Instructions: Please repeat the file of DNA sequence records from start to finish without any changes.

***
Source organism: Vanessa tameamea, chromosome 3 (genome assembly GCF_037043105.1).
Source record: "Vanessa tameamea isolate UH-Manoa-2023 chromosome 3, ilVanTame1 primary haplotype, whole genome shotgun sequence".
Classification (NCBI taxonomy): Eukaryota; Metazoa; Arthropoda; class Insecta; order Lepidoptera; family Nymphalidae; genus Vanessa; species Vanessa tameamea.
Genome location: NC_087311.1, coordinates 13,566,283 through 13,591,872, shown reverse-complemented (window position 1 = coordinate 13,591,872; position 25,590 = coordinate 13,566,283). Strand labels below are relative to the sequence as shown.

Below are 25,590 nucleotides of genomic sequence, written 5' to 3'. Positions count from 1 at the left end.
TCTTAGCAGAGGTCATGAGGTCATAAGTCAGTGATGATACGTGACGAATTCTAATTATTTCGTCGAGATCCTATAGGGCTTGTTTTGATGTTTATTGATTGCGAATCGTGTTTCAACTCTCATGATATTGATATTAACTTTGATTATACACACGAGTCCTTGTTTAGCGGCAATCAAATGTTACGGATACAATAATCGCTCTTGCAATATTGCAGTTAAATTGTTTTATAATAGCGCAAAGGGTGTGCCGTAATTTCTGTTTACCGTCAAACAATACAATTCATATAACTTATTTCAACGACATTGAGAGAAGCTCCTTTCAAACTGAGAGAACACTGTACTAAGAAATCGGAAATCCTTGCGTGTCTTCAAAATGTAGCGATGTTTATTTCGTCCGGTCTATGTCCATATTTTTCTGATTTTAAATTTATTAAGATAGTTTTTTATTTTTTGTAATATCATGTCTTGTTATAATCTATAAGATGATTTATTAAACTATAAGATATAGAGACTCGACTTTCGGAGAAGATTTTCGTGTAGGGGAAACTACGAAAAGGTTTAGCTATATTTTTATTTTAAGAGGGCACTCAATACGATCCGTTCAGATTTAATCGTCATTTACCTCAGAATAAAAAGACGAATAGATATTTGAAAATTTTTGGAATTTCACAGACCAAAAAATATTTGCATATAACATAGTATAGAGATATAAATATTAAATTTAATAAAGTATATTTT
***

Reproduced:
Source organism: Vanessa tameamea, chromosome 3 (genome assembly GCF_037043105.1).
Source record: "Vanessa tameamea isolate UH-Manoa-2023 chromosome 3, ilVanTame1 primary haplotype, whole genome shotgun sequence".
Classification (NCBI taxonomy): Eukaryota; Metazoa; Arthropoda; class Insecta; order Lepidoptera; family Nymphalidae; genus Vanessa; species Vanessa tameamea.
Genome location: NC_087311.1, coordinates 13,566,283 through 13,591,872, shown reverse-complemented (window position 1 = coordinate 13,591,872; position 25,590 = coordinate 13,566,283). Strand labels below are relative to the sequence as shown.

Below are 25,590 nucleotides of genomic sequence, written 5' to 3'. Positions count from 1 at the left end.
TCTTAGCAGAGGTCATGAGGTCATAAGTCAGTGATGATACGTGACGAATTCTAATTATTTCGTCGAGATCCTATAGGGCTTGTTTTGATGTTTATTGATTGCGAATCGTGTTTCAACTCTCATGATATTGATATTAACTTTGATTATACACACGAGTCCTTGTTTAGCGGCAATCAAATGTTACGGATACAATAATCGCTCTTGCAATATTGCAGTTAAATTGTTTTATAATAGCGCAAAGGGTGTGCCGTAATTTCTGTTTACCGTCAAACAATACAATTCATATAACTTATTTCAACGACATTGAGAGAAGCTCCTTTCAAACTGAGAGAACACTGTACTAAGAAATCGGAAATCCTTGCGTGTCTTCAAAATGTAGCGATGTTTATTTCGTCCGGTCTATGTCCATATTTTTCTGATTTTAAATTTATTAAGATAGTTTTTTATTTTTTGTAATATCATGTCTTGTTATAATCTATAAGATGATTTATTAAACTATAAGATATAGAGACTCGACTTTCGGAGAAGATTTTCGTGTAGGGGAAACTACGAAAAGGTTTAGCTATATTTTTATTTTAAGAGGGCACTCAATACGATCCGTTCAGATTTAATCGTCATTTACCTCAGAATAAAAAGACGAATAGATATTTGAAAATTTTTGGAATTTCACAGACCAAAAAATATTTGCATATAACATAGTATAGAGATATAAATATTAAATTTAATAAAGTATATTTT